GNV commission approves 62nd Blvd. extension

The Gainesville City Commission started down a long road on Thursday that will end with the extension of SW 62nd Boulevard in the fall of 2024.

The commission voted to let staff execute necessary agreements with the Florida Department of Transportation (FDOT), Alachua County and other parties for the completion of the new 1.1 mile connecting roadway.

In another sense, the vote on Thursday is also the end of a long process. Brian Singleton, a city engineer, said the 62nd Boulevard connector has been a top priority for nearly 15 years.

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The county began analyzing potential routes for the new road in 2007, and a preliminary engineering report ran from 2014 to 2016.

Since then, the city has received state aid, and FDOT started approving the alignment, right-of-way acquisition and permitting.

In total, Singleton said 11 routes were analyzed. The current one provides the best benefits in terms of safety, cost and environmental resources.

End of 62nd Boulevard

The route would extend 62nd Boulevard from where it crosses SW 20th Avenue, at the Circle K and Cabana Beach Apartments, all the way to Butler Plaza, ending right next to the Walmart.

Currently, that section of road has no outlet and only services the apartment complex, gas station and a bus stop.

Singleton said the project will reduce congestion on I-75 along with SW 34th Street, Archer Road and Newberry Road.

Wetlands in the area formed a major factor in the design phase, and the only way to avoid affecting wetlands would have been to not build the road.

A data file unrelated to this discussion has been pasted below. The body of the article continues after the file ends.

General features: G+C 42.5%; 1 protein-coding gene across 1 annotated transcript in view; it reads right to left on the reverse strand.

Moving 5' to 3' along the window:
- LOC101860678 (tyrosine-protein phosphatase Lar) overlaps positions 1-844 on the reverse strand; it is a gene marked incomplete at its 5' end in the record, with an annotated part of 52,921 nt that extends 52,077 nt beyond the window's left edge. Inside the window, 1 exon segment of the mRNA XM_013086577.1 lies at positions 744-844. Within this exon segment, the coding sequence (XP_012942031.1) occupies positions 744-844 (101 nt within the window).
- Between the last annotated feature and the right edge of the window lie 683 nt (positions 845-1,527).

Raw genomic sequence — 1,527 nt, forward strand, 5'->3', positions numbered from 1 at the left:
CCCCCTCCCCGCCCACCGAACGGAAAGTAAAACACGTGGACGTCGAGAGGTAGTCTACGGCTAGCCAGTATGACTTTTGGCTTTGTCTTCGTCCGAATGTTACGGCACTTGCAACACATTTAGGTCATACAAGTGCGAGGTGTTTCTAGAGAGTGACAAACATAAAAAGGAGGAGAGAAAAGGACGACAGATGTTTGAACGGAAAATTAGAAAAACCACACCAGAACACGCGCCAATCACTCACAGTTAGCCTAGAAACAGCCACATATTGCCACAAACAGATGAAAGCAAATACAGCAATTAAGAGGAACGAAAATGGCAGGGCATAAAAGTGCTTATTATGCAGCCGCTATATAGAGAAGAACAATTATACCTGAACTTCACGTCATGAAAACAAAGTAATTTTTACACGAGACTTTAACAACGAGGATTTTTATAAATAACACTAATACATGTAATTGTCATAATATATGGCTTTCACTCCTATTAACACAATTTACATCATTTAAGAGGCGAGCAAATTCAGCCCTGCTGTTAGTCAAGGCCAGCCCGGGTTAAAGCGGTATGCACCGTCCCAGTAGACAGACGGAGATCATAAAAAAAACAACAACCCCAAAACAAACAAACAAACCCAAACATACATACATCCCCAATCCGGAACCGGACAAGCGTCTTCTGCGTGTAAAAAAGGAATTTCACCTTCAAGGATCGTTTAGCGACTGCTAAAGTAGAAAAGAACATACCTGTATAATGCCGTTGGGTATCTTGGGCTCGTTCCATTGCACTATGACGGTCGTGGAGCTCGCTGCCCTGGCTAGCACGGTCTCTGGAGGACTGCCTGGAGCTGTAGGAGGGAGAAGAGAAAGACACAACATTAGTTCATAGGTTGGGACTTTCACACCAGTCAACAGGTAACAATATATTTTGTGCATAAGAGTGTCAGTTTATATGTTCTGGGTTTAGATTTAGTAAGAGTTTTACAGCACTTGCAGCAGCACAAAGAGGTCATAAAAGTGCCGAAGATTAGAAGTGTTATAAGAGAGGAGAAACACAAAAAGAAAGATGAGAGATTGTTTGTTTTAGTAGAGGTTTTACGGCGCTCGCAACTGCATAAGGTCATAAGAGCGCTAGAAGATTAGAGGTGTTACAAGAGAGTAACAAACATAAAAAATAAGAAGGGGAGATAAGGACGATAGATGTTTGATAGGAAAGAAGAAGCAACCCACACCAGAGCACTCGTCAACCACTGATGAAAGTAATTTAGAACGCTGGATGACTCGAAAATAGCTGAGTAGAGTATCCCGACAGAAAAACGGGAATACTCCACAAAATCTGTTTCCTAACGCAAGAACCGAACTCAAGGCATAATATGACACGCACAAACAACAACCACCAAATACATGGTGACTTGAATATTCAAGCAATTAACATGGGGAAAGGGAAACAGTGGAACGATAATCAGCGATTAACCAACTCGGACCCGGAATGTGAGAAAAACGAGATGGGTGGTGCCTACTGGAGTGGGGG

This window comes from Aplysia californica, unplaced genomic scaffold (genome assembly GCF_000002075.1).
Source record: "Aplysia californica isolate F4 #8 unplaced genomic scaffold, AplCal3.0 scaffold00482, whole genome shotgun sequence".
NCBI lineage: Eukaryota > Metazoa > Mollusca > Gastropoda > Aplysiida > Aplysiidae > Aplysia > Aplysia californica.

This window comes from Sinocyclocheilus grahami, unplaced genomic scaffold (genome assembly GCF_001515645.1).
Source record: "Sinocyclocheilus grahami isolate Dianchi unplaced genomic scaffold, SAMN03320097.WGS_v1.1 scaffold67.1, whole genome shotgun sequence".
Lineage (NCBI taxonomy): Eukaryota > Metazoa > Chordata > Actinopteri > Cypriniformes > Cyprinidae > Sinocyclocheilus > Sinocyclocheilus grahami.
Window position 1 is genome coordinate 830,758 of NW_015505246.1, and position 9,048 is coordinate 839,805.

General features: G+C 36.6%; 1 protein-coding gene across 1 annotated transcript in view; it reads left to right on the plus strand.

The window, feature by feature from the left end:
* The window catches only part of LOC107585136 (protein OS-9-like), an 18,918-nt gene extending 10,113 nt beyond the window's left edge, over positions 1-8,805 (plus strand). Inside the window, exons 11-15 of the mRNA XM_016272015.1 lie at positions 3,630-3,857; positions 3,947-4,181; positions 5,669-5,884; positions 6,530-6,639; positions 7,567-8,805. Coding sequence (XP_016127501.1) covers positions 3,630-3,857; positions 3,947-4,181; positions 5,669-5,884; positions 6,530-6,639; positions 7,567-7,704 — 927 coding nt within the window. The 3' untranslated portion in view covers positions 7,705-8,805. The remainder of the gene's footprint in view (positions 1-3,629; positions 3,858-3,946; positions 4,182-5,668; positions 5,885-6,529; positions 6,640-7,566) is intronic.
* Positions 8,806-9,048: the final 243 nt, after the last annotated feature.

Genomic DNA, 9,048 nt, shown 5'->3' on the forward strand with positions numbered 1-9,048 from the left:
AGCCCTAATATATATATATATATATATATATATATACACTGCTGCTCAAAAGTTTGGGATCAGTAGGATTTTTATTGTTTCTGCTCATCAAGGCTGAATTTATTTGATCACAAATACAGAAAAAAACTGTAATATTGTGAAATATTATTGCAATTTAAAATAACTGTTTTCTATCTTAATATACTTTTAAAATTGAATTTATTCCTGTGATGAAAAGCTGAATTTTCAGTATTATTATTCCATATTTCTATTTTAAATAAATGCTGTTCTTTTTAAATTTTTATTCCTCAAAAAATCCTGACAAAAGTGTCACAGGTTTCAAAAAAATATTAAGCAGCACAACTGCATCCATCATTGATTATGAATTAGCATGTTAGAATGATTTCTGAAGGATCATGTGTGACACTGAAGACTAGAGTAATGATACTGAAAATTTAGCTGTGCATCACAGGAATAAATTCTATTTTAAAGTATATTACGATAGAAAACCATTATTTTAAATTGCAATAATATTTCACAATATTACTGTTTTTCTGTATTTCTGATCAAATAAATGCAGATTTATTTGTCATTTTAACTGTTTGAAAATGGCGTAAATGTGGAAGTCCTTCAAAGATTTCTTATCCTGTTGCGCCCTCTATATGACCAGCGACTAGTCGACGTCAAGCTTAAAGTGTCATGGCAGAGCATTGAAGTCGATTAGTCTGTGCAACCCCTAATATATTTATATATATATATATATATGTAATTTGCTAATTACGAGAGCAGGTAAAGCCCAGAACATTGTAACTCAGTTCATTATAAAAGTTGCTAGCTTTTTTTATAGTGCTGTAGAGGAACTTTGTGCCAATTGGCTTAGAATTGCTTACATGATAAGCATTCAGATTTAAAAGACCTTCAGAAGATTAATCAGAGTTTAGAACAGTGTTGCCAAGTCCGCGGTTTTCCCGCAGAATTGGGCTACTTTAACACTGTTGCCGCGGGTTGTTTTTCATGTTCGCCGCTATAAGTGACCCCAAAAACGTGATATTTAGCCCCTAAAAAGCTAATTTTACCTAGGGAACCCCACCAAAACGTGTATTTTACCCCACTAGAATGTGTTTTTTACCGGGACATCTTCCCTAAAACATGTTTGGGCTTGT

To meet county guidelines for wetlands mitigation, the city will purchase 4.5 credits from Mill Creek Mitigation Bank, allowing the bank to care for wetlands outside of the city without ongoing taxpayer costs.

For local guidelines, the city will work on the Bivens Arm Boardwalk Wetland Marsh Restoration.

The city would fund a project designed to assess the feasibility of restoring five acres of historical wetlands off of Williston Road that were drained in the 1960s.

If the study decides the Bivens Arm project is not possible, which staff doesn’t expect, the city will transfer $100,000 to the Environmental Sensitive Lands Fund to fulfil the mitigation protocol.

The 62nd Boulevard connector will cost around $14 million, but the state will heft the bill with grant funds, leaving only $313,000 for the city to foot in the form of wetland mitigation.

The city hopes to complete the design plans in November, and FDOT will finish right-of-way in February of 2022 along with final design and permits. Construction would then start in the fall of 2022 and last for two years.

The project received unanimous approval by the commission.

Intersection of 20th and 62nd next to Circle K 2

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